I could also relate to the feeling of jubilant empowerment that my generation (which is Robinson’s) felt coming onto the political scene in America during the late sixties. It is true that the banding together of young people to protest the Vietnam War, which worked then, was a moment in history that made you feel that perhaps you could change the world. Today’s students, whom I taught in the last decade, do not necessarily feel that way, and the failure to have a cause to unify behind may be part of the reason that movements like the Occupy movement (which one of Ms. Robinson’s sons has been active in) do not seem to gain traction in the infertile soil of today’s wintry economic and political climate. (This is definitely not the sixties; I think we all recognize that fact.)
One symbolic act that Mary Robinson initiated to show her all-inclusive spirit was to have a special light crafted which went in the kitchen window of her official residence in Aras UN Uachlarian. The light, which was clearly visible from the road, was meant to shine forth to welcome all Irish peoples who scattered across the world (“Irish diaspora”), many of them because of the potato famine. She is currently involved with hunger, nutrition and climate justice and said, “We have to have more food security in Ireland.”
Near the end of her 7-year term, Kofi Annan of the United Nations approached Robinson to take over the difficult job of United Nations Commissioner for Human Rights. It was said that, if you were popular while doing this job, you probably weren’t doing it right. The person filling the post was often viewed as a nuisance or as an unnecessary attack dog, and, in fact, in this post, which she accepted and filled 10 weeks prior to the end of her term as President of Ireland (a decision she regrets now), she traveled to such places as Chechnya to forge a resolution against the Russian Federation for human rights violations and to East Timor, and many places in Africa, such as the Congo. Said Robinson of her travels on behalf of the poor and downtrodden, “The important thing was to get their stories out and then take appropriate action. It was a great privilege and I did enjoy the work.” Her duties included such unpopular moves as criticizing the United States during the Bush/Cheney years for torture of prisoners in the U.S. war on terrorism.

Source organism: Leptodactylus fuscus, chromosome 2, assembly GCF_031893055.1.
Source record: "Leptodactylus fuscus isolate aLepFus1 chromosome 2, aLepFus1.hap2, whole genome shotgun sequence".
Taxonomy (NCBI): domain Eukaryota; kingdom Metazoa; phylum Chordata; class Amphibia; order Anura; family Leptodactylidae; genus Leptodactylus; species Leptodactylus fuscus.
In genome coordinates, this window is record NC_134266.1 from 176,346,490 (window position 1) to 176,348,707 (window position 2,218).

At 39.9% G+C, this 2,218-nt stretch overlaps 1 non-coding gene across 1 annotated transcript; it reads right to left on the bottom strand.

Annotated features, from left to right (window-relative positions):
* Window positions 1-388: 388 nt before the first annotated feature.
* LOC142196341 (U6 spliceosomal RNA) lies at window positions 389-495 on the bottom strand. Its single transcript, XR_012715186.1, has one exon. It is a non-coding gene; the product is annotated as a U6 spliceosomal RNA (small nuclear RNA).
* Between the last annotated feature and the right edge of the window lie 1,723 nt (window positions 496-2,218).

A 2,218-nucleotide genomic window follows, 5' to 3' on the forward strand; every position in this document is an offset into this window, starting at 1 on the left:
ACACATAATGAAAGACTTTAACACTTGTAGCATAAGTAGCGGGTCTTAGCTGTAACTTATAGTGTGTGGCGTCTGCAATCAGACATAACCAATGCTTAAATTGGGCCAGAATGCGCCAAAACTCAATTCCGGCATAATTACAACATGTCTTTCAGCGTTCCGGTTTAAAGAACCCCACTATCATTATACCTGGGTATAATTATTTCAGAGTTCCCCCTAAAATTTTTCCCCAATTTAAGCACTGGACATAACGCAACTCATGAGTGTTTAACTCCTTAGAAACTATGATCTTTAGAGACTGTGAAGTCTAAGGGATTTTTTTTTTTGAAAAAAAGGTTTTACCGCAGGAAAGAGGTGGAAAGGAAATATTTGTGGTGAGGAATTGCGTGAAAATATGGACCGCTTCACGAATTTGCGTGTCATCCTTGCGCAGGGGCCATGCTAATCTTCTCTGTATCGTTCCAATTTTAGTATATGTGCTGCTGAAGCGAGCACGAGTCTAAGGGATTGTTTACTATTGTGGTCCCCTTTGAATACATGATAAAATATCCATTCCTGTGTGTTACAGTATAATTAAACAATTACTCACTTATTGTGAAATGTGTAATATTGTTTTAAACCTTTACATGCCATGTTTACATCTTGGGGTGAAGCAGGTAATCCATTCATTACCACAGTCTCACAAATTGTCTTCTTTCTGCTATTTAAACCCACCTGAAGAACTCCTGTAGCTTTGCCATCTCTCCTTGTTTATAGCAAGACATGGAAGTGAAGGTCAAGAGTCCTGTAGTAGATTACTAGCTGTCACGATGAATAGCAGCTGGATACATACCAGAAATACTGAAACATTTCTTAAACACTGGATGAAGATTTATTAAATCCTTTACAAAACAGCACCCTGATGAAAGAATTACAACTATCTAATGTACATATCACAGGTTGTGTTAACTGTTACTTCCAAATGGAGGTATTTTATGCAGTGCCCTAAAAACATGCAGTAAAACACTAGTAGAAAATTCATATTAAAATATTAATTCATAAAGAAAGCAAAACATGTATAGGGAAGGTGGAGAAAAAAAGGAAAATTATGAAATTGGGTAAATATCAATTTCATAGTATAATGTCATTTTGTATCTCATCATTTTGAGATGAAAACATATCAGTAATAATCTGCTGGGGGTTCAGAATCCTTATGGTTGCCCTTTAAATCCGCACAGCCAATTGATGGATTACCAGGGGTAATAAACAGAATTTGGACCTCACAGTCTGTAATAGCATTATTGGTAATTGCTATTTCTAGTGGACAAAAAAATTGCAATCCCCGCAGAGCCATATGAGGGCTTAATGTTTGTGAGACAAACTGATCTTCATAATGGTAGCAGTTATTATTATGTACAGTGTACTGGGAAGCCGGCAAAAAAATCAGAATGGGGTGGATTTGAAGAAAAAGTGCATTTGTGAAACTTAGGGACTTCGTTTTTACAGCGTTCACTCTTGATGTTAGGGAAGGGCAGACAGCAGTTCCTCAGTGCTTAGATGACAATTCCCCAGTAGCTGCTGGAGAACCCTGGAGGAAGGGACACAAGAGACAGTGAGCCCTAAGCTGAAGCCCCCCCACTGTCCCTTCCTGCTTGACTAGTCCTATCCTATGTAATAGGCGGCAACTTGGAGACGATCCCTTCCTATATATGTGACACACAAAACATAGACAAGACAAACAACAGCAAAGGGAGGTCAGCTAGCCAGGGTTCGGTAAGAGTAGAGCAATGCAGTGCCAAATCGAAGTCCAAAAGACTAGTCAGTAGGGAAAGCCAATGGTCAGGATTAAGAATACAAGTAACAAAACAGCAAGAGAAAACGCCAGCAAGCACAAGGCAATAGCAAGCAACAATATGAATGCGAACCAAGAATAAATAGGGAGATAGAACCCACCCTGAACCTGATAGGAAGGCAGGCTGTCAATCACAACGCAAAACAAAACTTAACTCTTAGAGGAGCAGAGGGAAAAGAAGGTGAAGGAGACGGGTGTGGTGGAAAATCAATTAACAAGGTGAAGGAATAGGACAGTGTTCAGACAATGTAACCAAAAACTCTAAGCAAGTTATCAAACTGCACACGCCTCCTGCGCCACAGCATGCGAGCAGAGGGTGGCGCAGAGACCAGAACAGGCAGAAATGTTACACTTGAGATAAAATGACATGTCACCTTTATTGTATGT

Urging that all people “keep the civil dialogue, even if you disagree,” (which should be required reading for United States Congressmen) Robinson dodged a direct question from an audience member (with a distinct Irish accent) about The Troubles in Northern Ireland, saying it was “much more important to focus on the future” and pointing to the G8 summit meeting scheduled to be held in Northern Ireland in June. She said, “The Court of Strasbourg will be taking on issues of human abuse.”
Robinson is also a member of an elite group of world leaders called “The Elders formed in 2007 with members like Jimmy Carter, Desmond Tutu and Nelson Mandela who, said Mandela, have this goal: “This group can speak freely and boldly, working both publicly and behind the scenes on whatever actions need to be taken. Together we will work to support courage where there is fear, foster agreement where there is conflict, and inspire hope where there is despair.”
Robinson not only fought alongside G.L.E.N. (Gay and Lesbian Equality Network) but fought (unsuccessfully) to prevent a large corporation from bulldozing one of the oldest and best-preserved Viking landing sites. A quotation associated with Robinson (from “The Golden Bough”):: “If fate has called you. The bough will come easily, and of its own accord. Otherwise, no matter how much strength you muster, you never will manage to cut it down with the toughest of blades.”